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28 Jan

Annabelle Chapman, New Eastern Europe, August 10, 2012 (United Kingdom)


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Behind the Scenes - Belarus Free Theatre

Evening. A leafy Oxford suburb in early summer. I take my place in the theatre amid academics and indefinite Russophiles, knowing that as soon as the lights dim, I will be transported far away. This is Minsk 2011, performed by the legendary Belarus Free Theatre.

The Theatre was founded in 2005 by husband and wife Nicolai Khalezin and Natalia Kaliada. In Minsk, they performed in private apartments until they moved into exile abroad. Tonight’s play is Minsk 2011: A Reply to Kathy Acker” (watch the trailer and an interview with Natalia Kaliada).

Acker was an American punk writer who linked New York society to its sexual identity; and this is a Belarusian reply. Dressed in khaki plainclothes, florid housekeeper jackets and lacy black lingerie; the actors rap, shout and whisper. One character pulls back his clothes to show off his numerous scars one by one. Each has its own story, whether innocent or brutal.  He explains: “Scars adorn a man. Many girls find it sexy. In this respect, Minsk is a beautiful and very sexy city. Welcome to Minsk! The sexiest city in the world!”

The play is a series of scenes with no definite characters or plot. After sundown, a workers’ stalovaya (cafeteria) is converted into a nightclub. A young, interchangeable Katya arrives from the provinces to begin her studies and slowly slips into the underworld. There are snapshots of the year 2011 – familiar to anyone who followed the headlines – from the presidential elections of December 2010, rigged in favour of Alexander Lukashenka, to the “silent protests” that lulled the capital last summer. As if in slow motion, we revisit the explosions that hit the Minsk metro in April 2011. A survivor smells “sugar and blood” as she trips over the dead bodies. They had only gone out to buy food products, before prices rose even further.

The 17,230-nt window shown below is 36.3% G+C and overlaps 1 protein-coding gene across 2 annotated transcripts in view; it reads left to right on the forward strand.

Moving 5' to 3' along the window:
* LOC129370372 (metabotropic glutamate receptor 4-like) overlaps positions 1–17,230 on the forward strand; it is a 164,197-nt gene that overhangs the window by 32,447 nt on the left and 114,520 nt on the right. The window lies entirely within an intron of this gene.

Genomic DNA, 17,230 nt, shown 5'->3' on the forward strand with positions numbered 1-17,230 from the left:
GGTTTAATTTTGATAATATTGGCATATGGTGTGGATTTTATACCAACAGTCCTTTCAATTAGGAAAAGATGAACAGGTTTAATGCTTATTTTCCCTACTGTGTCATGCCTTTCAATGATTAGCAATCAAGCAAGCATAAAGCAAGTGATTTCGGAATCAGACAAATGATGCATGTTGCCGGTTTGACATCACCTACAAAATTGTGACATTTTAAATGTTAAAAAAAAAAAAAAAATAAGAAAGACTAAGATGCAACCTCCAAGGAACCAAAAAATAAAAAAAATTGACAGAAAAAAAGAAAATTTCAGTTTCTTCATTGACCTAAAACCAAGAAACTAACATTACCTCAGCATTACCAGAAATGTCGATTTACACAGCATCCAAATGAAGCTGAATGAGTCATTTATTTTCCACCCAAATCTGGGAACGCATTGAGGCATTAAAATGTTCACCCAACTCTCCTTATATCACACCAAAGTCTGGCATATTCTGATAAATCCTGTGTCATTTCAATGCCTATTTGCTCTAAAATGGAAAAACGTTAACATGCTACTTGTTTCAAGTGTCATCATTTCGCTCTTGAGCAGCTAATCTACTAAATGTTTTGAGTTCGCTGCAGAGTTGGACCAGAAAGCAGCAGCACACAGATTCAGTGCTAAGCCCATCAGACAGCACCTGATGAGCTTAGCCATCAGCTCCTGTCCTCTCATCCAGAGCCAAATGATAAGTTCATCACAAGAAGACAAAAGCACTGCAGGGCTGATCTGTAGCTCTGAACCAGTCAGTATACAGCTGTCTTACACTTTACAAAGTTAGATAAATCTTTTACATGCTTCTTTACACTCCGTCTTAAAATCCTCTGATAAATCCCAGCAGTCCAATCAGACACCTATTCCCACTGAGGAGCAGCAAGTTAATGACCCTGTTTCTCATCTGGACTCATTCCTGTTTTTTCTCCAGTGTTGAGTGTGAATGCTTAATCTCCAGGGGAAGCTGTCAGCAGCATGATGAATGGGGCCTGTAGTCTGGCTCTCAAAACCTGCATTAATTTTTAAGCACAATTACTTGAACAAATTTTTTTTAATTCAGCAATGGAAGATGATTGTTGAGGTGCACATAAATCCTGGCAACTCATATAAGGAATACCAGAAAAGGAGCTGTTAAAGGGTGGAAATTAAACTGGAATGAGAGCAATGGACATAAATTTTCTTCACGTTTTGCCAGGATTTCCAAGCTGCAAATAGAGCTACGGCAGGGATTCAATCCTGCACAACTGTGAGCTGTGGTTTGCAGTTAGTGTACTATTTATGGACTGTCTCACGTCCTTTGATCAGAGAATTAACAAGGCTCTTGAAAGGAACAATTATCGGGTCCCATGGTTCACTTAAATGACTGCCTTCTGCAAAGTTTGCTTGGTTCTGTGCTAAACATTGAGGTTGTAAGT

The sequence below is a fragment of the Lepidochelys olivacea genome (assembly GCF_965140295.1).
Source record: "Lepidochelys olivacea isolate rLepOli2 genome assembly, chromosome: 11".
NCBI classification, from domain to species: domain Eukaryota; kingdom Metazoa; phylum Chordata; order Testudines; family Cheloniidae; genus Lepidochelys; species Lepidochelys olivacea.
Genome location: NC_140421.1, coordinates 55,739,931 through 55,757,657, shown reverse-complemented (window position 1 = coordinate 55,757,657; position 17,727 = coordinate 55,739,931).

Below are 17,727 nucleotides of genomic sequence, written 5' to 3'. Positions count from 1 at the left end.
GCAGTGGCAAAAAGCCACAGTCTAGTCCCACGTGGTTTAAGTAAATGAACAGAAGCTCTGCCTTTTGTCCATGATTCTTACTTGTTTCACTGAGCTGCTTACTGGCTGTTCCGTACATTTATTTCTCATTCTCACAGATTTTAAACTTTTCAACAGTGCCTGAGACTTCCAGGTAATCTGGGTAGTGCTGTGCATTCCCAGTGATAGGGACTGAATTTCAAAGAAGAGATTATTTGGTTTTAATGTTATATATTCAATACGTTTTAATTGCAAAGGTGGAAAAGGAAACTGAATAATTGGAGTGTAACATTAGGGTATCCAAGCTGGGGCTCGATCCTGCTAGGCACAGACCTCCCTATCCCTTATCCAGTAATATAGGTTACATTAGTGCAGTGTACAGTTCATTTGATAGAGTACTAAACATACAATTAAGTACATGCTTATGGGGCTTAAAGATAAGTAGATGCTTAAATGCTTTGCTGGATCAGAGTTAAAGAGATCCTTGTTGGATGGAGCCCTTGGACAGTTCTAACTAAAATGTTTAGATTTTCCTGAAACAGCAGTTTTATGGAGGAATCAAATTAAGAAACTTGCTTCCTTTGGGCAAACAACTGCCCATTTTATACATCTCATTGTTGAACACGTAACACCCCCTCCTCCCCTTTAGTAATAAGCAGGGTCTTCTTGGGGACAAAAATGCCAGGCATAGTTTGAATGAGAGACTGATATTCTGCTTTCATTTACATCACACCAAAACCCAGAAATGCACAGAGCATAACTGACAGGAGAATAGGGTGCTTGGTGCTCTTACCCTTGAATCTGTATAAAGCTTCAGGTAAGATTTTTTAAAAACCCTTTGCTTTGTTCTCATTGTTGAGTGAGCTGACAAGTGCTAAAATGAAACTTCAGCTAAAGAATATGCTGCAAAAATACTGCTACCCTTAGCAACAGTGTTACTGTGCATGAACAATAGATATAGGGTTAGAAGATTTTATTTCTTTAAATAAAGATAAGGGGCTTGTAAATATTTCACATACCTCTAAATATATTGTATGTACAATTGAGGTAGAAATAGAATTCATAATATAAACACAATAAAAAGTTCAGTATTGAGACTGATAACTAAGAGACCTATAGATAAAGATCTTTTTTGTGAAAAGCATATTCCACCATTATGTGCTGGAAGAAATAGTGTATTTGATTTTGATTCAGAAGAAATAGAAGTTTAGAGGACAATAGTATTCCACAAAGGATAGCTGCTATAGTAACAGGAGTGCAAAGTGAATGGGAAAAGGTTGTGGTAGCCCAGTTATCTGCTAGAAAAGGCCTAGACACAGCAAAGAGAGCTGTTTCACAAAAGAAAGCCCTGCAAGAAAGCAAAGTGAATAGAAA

“Belarus is not sexy,” says Natalia Kaliada’s character towards the end. “The sexiness of a country is its oil, gas, diamonds, and access to sea and mountains. Belarus is the only country in Europe where there is no sea and no mountains. Belarus is flat. ... For the world to notice us, we have to take – our – clothes – off!”

And she does. The play reaches its climax, with the cast singing a plaintive Belarusian folk song in the background. But even in this faceless urban landscape there is a human touch. The cast sits on a make-shift river bank overlooking Minsk, dangling their feet in the cool water. One by one, each character (or perhaps each actor?) shares a simple memory or wish linked to Minsk. To return to his own four walls, to see her baby again, to restore a sense of normality. In this city they have so little but, at the same time, everything.

It was an entertaining evening. Those in the audience who survived the swearing and an hour of squinting at the English surtitles (the performance was in Russian) certainly learnt something about Belarus. The actors spent a lot of energy; a special mention goes to the four women actors, whose roles were particularly demanding. The play picked up speed and went beyond being merely provocative, to touch on serious themes. It illustrates the repression of minorities – sexual minorities, but not only – by the authoritarian regime (in 2010, Minsk police broke up a Gay Pride march after only 15 minutes). 

Beyond the nightlife and the glitter, the play says something valuable about Belarus. It shatters the stereotype, popular in the western media, of Belarusian society as a grey, neo-Soviet lump. What is left is not the overused concept of “civil society”, organised and democratic. Rather, it is a kaleidoscope of young people with their own identities, anxieties and dreams – just like in any other country. The Belarus Free Theatre’s style may not be to everyone’s liking. But, watching it perform on stage, you may catch a glimpse of Belarus behind the scenes.

Article originally published: http://www.neweasterneurope.eu/node/411



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